Do the challenges posed by the COVID-19 pandemic require a defensive crouch or a step forward? Is this unprecedented crisis a moment for careful risk avoidance or bold adaptation?
Something of a Rorschach test is facing chief soccer officers across MLS and around the world in these strange times. Depending on who you ask, the global transfer market has been “impacted,” “depressed” or outright “collapsed” by the brutal economic slowdown of the past year. But there’s possibility among all that belt-tightening, too.
Portland Timbers general manager and president of soccer Gavin Wilkinson sees it, and that’s a big factor in their active offseason to date. The MLS is Back Tournament winners have been busy both within the league and abroad this winter, acquiring Josecarlos Van Rankin on loan from Chivas Guadalajara, completing permanent transfers for Felipe Mora and Claudio Bravo, re-signing Larrys Mabiala and Eryk Williamson and trading away Jorge Villafana, Marco Farfan, Julio Cascante and the No. 8 overall pick in the 2021 SuperDraft.
Wilkinson suggests there’s more to come, too.
“The roster is in a decent spot. We’re happy with some of the transactions – obviously, I've never heard a GM say they were unhappy with a transaction – but in all honesty, we've still got one or two holes to fill,” Wilkinson told MLSsoccer.com in a recent 1-on-1 conversation, adding that the club still covets left back depth and hopes to use the league’s new Under-22 player initiative to bring in a young center back with long-term upside.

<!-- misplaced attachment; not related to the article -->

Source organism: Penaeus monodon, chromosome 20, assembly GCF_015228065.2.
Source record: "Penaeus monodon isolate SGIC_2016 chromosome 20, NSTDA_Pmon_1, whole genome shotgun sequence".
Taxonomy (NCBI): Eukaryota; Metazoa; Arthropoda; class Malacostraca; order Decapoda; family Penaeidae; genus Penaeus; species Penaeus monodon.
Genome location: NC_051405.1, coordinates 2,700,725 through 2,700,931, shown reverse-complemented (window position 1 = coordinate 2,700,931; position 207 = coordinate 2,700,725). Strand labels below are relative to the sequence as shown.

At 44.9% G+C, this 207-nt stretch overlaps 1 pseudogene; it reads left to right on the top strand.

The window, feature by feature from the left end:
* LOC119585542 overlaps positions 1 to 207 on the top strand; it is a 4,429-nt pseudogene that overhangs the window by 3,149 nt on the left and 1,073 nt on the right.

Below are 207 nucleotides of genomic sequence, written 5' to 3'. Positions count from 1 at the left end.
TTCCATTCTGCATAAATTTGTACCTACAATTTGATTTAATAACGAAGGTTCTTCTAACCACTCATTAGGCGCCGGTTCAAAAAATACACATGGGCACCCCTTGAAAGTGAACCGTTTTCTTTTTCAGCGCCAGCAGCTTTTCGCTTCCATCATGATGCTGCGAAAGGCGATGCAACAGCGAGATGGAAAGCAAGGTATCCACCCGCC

“In hard times or a recession, it still presents opportunity. And the Felipe Mora [buy] is definitely one that we would put into that category, being able to acquire him at the price that we did, and also Claudio Bravo. I think with both of those two players, we’ve brought in two very, very talented individuals that we were able to acquire for less than half of their current market value and hoping to either turn that into wins or asset appreciation in some ways.”
By inking deals for Mora (with Pumas UNAM) and Van Rankin, the Timbers also did good business in Mexico, a market previously considered a bit rich for most MLS budgets but becoming increasingly attractive as MLS’s profile grows and the leagues form closer bonds. Portland also did so with an eye towards Concacaf Champions League, which they will make a run at this spring thanks to their MLS is Back Tournament win.
“We reached out to four different clubs in Mexico saying, ‘you've got this player, this player is not playing,’ and they weren't necessarily shopping the player, but we aggressively went after them and asked,” revealed Wilkinson, adding that Portland presented a detailed plan to the Chivas technical staff to underline the collective benefits of Van Rankin’s move.
“And the interest from all of these clubs to work with MLS clubs is unique. They see it as mutually beneficial. I think their respect for MLS has drastically changed, and that's to do with the MLS clubs performing in Concacaf, obviously, and the [Carlos] Velas coming over here and doing exceptionally well and continuing to raise the level in MLS.”
Also notable: Two moves the Rose City side didn’t make. Portland received multiple transfer bids from abroad for young American stars Williamson and Jeremy Ebobisse and declined them all, as none met the club’s valuation of the players and the costs involved with replacing them.